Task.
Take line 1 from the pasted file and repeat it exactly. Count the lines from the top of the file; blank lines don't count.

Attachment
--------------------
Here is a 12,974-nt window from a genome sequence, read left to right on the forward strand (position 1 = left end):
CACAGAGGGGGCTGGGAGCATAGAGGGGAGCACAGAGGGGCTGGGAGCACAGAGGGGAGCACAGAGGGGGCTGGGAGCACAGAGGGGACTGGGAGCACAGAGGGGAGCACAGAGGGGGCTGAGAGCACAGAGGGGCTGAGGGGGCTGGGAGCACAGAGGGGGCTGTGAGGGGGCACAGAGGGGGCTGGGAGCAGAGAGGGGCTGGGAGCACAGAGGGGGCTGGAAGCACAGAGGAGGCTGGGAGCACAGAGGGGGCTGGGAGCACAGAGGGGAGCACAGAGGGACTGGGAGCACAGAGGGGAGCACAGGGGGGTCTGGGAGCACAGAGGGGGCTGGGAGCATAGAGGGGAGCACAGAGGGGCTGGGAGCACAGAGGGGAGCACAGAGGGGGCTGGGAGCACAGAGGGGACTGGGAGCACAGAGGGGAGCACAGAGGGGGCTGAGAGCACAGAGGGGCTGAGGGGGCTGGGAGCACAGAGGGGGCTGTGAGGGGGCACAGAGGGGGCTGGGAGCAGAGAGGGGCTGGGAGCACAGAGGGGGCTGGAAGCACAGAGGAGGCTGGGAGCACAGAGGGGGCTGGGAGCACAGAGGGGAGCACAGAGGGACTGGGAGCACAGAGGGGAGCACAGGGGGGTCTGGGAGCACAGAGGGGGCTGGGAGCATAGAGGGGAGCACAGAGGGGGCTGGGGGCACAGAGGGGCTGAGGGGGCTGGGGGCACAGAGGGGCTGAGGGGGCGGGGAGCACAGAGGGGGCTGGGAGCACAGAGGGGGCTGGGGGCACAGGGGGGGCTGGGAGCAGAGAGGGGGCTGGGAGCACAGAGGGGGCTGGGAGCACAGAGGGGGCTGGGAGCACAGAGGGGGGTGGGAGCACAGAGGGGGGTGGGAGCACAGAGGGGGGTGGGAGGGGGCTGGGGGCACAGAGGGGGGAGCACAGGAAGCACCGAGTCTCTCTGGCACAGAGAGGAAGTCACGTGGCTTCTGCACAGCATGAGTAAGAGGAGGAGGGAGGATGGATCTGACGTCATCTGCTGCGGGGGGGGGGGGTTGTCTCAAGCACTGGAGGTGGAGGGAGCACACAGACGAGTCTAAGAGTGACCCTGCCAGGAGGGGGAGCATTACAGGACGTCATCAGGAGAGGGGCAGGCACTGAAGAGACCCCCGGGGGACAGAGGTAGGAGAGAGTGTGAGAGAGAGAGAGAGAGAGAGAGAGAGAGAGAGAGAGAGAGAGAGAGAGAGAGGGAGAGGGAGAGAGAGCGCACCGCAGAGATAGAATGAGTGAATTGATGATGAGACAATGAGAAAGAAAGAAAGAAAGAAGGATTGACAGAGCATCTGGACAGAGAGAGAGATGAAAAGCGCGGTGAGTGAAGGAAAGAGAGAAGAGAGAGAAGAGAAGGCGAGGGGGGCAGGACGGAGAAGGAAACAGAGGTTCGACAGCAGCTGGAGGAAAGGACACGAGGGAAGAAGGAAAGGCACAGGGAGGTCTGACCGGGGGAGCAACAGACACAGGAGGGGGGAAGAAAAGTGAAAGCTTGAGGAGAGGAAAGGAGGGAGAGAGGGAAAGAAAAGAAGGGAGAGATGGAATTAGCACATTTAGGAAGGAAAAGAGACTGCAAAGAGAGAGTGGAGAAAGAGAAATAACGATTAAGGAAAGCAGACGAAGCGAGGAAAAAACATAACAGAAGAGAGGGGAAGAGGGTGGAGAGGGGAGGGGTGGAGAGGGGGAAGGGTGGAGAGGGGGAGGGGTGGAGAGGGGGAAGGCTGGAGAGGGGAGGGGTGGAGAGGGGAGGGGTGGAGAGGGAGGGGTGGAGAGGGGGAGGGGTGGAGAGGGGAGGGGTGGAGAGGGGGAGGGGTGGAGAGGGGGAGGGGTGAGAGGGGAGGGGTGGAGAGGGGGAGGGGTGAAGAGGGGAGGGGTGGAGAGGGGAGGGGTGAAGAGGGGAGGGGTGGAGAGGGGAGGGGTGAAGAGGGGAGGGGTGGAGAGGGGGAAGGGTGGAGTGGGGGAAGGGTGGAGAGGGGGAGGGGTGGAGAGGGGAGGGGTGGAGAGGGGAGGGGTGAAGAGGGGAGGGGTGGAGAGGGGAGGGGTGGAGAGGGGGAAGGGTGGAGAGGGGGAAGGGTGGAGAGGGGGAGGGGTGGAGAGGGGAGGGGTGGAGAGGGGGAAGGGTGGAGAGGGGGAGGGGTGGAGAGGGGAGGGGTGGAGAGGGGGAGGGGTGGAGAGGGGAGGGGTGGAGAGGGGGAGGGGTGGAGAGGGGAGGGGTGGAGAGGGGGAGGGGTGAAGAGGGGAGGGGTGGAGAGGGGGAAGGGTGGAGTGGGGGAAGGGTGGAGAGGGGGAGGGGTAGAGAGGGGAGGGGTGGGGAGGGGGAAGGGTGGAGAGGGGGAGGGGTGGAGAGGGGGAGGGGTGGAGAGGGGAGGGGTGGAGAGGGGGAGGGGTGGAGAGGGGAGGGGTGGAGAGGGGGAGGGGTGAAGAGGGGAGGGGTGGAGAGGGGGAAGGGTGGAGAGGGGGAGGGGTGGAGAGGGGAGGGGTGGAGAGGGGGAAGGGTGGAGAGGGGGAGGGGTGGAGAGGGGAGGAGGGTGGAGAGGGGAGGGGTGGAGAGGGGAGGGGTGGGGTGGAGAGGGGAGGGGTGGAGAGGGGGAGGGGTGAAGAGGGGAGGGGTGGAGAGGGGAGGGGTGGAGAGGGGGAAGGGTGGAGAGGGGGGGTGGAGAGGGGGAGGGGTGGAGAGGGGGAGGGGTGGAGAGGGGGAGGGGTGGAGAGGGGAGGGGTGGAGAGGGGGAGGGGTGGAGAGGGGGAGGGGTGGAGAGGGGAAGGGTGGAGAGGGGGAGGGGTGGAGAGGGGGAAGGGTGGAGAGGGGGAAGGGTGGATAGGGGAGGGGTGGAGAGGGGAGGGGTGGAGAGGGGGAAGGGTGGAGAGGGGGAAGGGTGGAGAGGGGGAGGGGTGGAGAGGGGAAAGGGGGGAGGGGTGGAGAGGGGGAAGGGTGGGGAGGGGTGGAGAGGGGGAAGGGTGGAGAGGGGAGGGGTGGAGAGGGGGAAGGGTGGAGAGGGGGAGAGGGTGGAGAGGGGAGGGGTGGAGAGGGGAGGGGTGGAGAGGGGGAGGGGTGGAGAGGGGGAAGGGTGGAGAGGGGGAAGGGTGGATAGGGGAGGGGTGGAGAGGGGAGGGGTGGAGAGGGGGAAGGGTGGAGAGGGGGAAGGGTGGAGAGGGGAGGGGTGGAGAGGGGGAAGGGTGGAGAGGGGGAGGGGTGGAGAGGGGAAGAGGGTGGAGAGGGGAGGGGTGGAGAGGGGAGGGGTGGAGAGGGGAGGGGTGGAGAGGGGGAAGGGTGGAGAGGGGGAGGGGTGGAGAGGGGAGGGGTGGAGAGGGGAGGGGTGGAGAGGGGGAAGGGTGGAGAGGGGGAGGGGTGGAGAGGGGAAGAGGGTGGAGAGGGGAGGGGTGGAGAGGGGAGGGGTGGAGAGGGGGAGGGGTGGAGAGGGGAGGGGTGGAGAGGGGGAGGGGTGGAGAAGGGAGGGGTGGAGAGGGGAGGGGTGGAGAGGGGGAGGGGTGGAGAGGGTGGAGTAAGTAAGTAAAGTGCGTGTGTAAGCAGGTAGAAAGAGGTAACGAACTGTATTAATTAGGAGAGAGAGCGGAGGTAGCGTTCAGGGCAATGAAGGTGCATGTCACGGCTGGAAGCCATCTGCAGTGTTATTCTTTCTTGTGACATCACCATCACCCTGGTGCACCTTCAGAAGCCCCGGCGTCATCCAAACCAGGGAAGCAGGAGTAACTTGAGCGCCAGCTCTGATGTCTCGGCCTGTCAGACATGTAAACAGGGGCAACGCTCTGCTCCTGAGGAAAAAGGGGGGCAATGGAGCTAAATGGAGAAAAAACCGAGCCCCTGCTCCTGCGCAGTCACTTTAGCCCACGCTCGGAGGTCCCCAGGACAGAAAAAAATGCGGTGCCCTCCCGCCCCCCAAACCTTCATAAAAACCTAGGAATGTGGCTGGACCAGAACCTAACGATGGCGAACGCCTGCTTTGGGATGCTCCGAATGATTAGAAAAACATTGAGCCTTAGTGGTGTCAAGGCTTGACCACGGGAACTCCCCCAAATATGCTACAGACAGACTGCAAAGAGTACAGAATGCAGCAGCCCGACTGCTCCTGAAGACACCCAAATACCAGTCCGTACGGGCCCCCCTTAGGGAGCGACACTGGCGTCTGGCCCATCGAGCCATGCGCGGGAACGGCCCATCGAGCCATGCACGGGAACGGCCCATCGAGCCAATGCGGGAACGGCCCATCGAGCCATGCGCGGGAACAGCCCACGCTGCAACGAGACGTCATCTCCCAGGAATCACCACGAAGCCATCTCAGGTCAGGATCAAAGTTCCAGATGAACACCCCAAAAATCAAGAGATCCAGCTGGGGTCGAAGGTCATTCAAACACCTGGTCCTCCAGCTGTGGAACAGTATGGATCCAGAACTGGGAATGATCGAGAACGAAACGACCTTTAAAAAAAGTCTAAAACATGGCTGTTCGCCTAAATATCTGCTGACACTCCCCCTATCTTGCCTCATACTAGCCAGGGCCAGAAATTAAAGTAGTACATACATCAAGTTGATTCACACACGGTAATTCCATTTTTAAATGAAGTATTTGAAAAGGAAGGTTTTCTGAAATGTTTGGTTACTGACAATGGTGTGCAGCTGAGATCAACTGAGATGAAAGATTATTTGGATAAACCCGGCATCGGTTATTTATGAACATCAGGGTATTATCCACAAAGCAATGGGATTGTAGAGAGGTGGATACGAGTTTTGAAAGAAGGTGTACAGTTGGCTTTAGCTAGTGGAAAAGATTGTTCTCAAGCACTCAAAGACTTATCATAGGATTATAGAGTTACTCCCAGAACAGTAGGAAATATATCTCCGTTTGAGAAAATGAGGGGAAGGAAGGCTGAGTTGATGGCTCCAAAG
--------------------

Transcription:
Here is a 12,974-nt window from a genome sequence, read left to right on the forward strand (position 1 = left end):